Confusion persists over taped conversations
By Lindsay Faber - Greenwich Time
NORWALK -- Kenneth Littleton yesterday testified about a life fading into paranoid disarray since the 1975 murder of Martha Moxley.
"My life went down the tubes," Littleton said in state Superior Court in Norwalk. "I was a bright, promising, young teacher; graduated from one of the best schools in the country and all of this fell apart on me."
Littleton, now 49, was on his first day on the job as the Skakel family tutor when Moxley was murdered Oct. 30, 1975. Michael Skakel, 41, Moxley's neighbor in the Belle Haven section of Greenwich, is on trial for her murder. Both were 15 at the time.
Before a packed courtroom yesterday, Littleton spoke of a sense that the Skakels and Kennedys have been out to kill him since Moxley's death.
Michael Skakel's aunt is Ethel Skakel Kennedy, widow of U.S. Sen. Robert F. Kennedy.
Littleton, who moved into the Skakel home the night of the murder, was long pursued as a chief suspect, with investigators curious about his sudden behavior change from 1975 to 1976, as well as a string of burglaries he committed in Nantucket in the summer of 1976. Littleton also failed three lie detector tests in several years.
Littleton was diagnosed with bipolar disorder in 1985.
Defense attorney Michael Sherman has been attempting to pin the Moxley's murder on Littleton, who said yesterday that he harbors ill will toward Michael Skakel but not other members of the Skakel family. He did not say why.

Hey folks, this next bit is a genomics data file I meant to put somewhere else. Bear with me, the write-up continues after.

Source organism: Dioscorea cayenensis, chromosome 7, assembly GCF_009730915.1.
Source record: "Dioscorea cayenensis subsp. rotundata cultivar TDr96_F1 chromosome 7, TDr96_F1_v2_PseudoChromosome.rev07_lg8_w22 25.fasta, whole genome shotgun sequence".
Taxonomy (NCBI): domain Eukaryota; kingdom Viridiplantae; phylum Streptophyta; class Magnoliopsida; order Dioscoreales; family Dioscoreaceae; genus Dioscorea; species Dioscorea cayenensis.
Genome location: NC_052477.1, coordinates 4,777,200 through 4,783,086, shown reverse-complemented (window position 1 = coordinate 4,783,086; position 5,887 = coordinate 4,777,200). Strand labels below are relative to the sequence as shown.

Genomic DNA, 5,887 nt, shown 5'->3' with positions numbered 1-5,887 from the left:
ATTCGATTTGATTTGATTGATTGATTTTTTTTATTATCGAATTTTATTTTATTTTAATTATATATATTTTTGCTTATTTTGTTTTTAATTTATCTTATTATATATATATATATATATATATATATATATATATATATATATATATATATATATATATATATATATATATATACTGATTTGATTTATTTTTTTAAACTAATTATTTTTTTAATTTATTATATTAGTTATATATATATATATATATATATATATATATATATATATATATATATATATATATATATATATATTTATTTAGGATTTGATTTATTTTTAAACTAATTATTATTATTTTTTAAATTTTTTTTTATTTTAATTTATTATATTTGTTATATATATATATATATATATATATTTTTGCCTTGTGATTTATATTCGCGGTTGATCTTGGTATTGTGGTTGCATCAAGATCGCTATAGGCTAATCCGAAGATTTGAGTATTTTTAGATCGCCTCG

In a victory for the defense, the jury was allowed to view decade-old videotapes of Littleton speaking with a state psychologist about a time when his ex-wife told him he confessed to the crime.
"That's when I said I did it," Littleton said in the video, referring to a 1984 car trip with his then-wife, Mary Baker.
Again yesterday, Littleton gave unclear responses when answering Sherman's questions about his conversations with Baker.
"What did you tell Dr. (Kathy) Morall that you said to Mary?" Skakel's lawyer asked Littleton, referring to the psychologist and Littleton's ex-wife.
"I did it," Littleton replied.
"And when you say I did it, you are talking about that you committed the murder of Martha Moxley?" Sherman asked.
"Correct," Littleton answered.
"Did you ever tell Mary that you stabbed Martha Moxley through the neck?"
"Yes," Littleton said.
Questions from State's Attorney Jonathan Benedict prompted Littleton to explain that his wife told him he confessed to the crime during a 1984 blackout. He maintained, as he did Friday, that he never saw Moxley and did not murder her.
Baker, who was called to the stand at the end of the day, told the jury that she was asked by investigators in the early 1990s to falsely tell Littleton he committed the crime to get a confession out of him.
"Did he ever make an admission as to his complicity in this murder?" Benedict asked Baker.
"Never," she answered.
Attorneys for the state established that Littleton learned Friday that his ex-wife taped at least 20 to 30 conversations with him.